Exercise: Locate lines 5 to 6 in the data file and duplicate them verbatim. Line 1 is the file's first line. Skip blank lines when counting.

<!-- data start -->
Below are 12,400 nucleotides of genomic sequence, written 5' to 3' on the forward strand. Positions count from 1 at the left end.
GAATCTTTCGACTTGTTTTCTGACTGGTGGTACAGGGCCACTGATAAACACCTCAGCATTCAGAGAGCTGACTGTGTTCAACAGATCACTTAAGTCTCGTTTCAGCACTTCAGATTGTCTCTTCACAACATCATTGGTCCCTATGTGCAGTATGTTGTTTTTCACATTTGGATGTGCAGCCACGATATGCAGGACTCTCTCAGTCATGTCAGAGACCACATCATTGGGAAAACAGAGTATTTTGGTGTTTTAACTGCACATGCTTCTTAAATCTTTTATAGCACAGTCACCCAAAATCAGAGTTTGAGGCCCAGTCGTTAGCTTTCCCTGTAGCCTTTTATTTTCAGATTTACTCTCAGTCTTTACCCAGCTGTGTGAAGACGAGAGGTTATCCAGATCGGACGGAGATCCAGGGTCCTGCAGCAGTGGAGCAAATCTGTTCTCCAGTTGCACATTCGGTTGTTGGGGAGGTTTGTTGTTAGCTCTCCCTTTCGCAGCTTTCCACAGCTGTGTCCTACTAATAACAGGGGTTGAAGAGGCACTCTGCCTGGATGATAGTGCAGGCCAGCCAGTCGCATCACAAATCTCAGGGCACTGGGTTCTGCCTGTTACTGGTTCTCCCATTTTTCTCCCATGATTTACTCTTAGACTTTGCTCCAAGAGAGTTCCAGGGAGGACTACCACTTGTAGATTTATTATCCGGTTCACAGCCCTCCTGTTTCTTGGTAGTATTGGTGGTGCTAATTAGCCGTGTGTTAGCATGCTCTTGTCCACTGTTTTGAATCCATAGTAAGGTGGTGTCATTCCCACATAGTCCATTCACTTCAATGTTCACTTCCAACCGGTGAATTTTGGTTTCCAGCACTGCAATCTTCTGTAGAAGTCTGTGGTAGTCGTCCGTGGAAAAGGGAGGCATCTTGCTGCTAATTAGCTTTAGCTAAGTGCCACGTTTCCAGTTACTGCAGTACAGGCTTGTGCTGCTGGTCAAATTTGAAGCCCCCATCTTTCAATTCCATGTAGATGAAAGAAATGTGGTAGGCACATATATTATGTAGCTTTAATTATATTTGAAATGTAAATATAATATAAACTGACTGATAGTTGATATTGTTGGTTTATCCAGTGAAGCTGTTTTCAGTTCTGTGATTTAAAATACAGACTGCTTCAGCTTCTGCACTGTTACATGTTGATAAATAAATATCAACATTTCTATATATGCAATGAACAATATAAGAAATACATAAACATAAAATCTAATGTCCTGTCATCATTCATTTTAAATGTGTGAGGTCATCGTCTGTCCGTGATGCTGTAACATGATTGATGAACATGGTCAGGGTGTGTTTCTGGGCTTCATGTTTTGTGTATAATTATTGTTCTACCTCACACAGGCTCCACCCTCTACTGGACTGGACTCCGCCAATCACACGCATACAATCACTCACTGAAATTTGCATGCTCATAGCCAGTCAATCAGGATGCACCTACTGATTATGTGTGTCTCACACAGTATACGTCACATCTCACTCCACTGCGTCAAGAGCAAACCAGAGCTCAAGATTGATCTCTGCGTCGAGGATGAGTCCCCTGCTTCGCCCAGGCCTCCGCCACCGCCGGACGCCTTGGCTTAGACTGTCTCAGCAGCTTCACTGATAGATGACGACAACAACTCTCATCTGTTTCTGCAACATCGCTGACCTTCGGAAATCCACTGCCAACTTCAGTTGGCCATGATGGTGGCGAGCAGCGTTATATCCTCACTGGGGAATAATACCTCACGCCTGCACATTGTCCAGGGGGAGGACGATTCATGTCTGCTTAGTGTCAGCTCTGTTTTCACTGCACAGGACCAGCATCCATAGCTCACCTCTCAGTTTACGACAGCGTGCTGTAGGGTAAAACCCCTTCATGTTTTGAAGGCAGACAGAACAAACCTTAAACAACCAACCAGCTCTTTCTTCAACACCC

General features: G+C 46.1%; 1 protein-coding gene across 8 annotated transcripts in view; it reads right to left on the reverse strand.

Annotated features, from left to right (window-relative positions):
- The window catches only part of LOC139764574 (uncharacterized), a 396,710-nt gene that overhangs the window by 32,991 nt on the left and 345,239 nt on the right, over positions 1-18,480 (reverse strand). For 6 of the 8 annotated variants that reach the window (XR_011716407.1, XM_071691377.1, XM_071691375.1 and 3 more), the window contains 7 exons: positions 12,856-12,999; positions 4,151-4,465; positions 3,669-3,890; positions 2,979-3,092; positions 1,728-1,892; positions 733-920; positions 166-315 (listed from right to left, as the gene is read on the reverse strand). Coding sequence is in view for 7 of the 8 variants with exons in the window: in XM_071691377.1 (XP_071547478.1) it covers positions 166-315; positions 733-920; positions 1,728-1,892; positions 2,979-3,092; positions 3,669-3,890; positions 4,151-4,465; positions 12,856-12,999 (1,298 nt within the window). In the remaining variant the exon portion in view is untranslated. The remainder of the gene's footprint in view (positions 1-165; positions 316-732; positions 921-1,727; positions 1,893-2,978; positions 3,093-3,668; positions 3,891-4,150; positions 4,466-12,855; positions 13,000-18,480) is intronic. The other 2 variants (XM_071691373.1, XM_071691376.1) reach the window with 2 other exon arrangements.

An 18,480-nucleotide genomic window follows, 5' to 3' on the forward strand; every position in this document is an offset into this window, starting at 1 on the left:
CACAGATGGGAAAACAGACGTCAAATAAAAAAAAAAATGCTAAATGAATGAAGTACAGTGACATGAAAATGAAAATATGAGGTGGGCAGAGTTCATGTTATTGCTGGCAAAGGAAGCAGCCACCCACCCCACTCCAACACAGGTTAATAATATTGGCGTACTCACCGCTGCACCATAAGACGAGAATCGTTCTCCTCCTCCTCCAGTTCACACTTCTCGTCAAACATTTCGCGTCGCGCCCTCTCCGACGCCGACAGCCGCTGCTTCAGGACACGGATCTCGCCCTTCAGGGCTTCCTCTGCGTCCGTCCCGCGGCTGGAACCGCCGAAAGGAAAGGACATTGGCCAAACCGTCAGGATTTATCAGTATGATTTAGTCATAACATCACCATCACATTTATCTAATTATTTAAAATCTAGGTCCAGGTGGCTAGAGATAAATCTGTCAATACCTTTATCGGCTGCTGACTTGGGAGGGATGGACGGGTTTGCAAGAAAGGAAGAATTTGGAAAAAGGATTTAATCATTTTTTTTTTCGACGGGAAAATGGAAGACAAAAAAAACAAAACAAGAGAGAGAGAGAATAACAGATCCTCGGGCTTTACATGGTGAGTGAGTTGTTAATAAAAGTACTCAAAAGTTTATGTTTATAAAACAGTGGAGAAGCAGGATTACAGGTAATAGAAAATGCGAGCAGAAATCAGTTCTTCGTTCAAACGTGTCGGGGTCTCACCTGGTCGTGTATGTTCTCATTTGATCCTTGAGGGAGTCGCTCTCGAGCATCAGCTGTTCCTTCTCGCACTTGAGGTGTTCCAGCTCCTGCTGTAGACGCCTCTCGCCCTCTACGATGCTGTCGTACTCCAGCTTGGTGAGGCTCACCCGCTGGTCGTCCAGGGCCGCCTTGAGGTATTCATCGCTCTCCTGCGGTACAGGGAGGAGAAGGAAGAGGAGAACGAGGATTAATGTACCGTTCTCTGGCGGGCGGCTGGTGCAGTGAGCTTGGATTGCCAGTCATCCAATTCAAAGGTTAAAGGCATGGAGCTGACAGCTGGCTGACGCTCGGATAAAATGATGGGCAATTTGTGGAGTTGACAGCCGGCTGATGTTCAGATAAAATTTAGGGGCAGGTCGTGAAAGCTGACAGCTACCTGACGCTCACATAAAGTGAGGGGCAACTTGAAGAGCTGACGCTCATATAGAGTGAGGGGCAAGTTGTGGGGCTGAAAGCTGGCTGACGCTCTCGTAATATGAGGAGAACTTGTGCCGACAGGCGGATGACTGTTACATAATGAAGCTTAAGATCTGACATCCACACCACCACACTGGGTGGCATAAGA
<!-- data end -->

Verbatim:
- The window catches only part of LOC139764574 (uncharacterized), a 396,710-nt gene that overhangs the window by 32,991 nt on the left and 345,239 nt on the right, over positions 1-18,480 (reverse strand). For 6 of the 8 annotated variants that reach the window (XR_011716407.1, XM_071691377.1, XM_071691375.1 and 3 more), the window contains 7 exons: positions 12,856-12,999; positions 4,151-4,465; positions 3,669-3,890; positions 2,979-3,092; positions 1,728-1,892; positions 733-920; positions 166-315 (listed from right to left, as the gene is read on the reverse strand). Coding sequence is in view for 7 of the 8 variants with exons in the window: in XM_071691377.1 (XP_071547478.1) it covers positions 166-315; positions 733-920; positions 1,728-1,892; positions 2,979-3,092; positions 3,669-3,890; positions 4,151-4,465; positions 12,856-12,999 (1,298 nt within the window). In the remaining variant the exon portion in view is untranslated. The remainder of the gene's footprint in view (positions 1-165; positions 316-732; positions 921-1,727; positions 1,893-2,978; positions 3,093-3,668; positions 3,891-4,150; positions 4,466-12,855; positions 13,000-18,480) is intronic. The other 2 variants (XM_071691373.1, XM_071691376.1) reach the window with 2 other exon arrangements.

An 18,480-nucleotide genomic window follows, 5' to 3' on the forward strand; every position in this document is an offset into this window, starting at 1 on the left: